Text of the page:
May is warbler Month in Iowa. Many warblers move through Iowa on their migration route. Yet, not all parts of Iowa see an equal number of birds. Iowa is a transition state. Prior to settlement, the eastern side had a predominance of forestland and the western side was predominantly grassland. Since many warblers utilize trees, a greater concentration moves through the eastern side of the state. Growing up, I sometimes wished I lived along the Mississippi River.
We do get a trickle of warblers moving through our river systems and farm woodlots in west-central Iowa. And some warblers use prairie and wetland habitats too.
Warblers generally have a beautiful plumage. Below are images showcasing a few examples.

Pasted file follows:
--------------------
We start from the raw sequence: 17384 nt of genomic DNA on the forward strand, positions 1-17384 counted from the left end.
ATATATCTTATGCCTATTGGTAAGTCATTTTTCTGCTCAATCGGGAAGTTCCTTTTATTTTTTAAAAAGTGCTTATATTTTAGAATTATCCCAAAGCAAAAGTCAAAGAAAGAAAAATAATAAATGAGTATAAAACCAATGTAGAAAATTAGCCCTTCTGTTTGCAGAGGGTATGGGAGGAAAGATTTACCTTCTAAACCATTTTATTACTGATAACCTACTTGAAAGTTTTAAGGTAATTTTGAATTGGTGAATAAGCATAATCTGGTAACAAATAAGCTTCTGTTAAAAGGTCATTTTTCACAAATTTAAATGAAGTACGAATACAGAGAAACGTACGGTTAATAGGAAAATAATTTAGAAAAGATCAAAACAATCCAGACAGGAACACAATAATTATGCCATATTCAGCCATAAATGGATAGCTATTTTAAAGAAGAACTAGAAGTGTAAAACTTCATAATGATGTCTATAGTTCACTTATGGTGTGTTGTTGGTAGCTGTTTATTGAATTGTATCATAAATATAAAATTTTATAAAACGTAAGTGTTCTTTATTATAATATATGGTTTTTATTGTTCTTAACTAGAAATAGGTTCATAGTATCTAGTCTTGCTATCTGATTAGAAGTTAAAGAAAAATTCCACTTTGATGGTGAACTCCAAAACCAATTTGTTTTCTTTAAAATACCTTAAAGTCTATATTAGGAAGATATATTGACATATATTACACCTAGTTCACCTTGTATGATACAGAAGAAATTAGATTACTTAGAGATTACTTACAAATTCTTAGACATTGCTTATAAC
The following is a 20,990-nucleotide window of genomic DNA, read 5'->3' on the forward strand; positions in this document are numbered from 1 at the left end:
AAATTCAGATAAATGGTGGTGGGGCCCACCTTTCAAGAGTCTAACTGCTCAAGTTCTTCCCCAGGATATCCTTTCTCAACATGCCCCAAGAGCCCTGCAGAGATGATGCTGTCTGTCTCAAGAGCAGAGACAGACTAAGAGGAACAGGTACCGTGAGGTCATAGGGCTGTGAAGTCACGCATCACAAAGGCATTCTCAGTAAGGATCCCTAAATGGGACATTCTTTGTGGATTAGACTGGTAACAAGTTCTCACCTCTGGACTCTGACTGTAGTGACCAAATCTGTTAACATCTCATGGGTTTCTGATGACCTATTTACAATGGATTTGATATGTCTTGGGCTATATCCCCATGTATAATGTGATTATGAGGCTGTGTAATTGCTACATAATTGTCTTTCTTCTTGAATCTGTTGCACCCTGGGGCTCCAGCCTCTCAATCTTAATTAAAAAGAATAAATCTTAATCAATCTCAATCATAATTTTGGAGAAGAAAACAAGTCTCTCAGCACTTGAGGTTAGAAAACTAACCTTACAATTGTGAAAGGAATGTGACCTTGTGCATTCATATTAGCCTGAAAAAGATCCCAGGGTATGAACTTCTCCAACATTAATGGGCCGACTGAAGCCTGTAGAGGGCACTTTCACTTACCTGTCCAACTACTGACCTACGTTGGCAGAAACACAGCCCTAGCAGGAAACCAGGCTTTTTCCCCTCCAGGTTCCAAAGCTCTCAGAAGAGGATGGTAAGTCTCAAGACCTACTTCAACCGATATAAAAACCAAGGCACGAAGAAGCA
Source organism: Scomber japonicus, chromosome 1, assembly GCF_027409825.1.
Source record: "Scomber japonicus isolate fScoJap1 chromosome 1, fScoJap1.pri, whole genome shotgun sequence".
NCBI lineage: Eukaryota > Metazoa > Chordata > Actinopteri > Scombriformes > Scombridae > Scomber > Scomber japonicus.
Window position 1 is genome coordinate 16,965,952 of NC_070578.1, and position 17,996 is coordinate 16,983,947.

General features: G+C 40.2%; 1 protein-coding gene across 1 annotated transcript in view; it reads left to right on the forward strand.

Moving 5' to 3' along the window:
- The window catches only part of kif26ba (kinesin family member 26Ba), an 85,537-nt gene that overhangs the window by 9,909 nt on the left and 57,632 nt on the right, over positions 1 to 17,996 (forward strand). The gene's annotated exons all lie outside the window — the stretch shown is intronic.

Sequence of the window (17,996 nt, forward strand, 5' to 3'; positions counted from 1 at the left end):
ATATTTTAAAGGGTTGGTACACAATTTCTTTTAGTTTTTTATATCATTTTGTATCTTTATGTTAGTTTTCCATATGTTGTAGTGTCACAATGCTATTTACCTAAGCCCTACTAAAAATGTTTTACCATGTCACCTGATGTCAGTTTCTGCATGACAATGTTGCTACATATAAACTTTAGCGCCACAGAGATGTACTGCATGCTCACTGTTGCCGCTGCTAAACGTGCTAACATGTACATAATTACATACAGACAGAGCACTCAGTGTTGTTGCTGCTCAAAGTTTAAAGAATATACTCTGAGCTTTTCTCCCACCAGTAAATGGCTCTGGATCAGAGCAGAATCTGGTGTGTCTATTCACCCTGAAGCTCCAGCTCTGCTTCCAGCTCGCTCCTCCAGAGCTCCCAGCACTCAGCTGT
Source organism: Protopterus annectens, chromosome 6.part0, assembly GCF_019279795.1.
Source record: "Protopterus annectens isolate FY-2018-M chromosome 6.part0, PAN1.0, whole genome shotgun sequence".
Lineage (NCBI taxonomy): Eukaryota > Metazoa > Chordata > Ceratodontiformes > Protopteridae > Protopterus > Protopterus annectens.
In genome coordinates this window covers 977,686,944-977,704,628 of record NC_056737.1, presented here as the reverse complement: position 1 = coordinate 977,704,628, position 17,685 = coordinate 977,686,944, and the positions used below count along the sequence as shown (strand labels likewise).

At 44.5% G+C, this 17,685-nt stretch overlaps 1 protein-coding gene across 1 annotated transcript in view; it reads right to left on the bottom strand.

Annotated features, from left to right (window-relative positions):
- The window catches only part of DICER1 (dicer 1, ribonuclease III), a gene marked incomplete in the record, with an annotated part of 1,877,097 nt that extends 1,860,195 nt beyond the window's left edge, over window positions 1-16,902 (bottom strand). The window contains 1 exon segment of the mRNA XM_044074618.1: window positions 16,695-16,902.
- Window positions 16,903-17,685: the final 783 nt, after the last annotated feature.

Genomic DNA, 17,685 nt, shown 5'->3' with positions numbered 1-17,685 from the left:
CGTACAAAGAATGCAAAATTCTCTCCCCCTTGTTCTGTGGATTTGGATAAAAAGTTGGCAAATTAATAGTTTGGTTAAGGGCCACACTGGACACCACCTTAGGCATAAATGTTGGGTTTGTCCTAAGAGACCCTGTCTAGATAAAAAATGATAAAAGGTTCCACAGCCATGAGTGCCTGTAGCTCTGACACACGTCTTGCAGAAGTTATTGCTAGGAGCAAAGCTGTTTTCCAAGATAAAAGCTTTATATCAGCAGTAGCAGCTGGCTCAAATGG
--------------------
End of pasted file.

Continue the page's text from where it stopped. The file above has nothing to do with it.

The Magnolia Warbler breeds in the northern boreal forests but uses many types of trees during migration. Fortunately, it forages lower in the tree canopy, offering better views.
While many warblers seem to be in perpetual motion while feeding, the American Redstart takes this to a new level. They never seem to stop.
Chestnut-sided Warblers typically feed on insects on the under sides of leaves. Insects make up more than 90% of their diet.
The Northern Waterthrush is a warbler that is not found where you would expect. Instead of looking up into trees, look down at the water’s edge where wetlands meet brushy habitat. Also, note that it is not as colorful as many of our other warblers.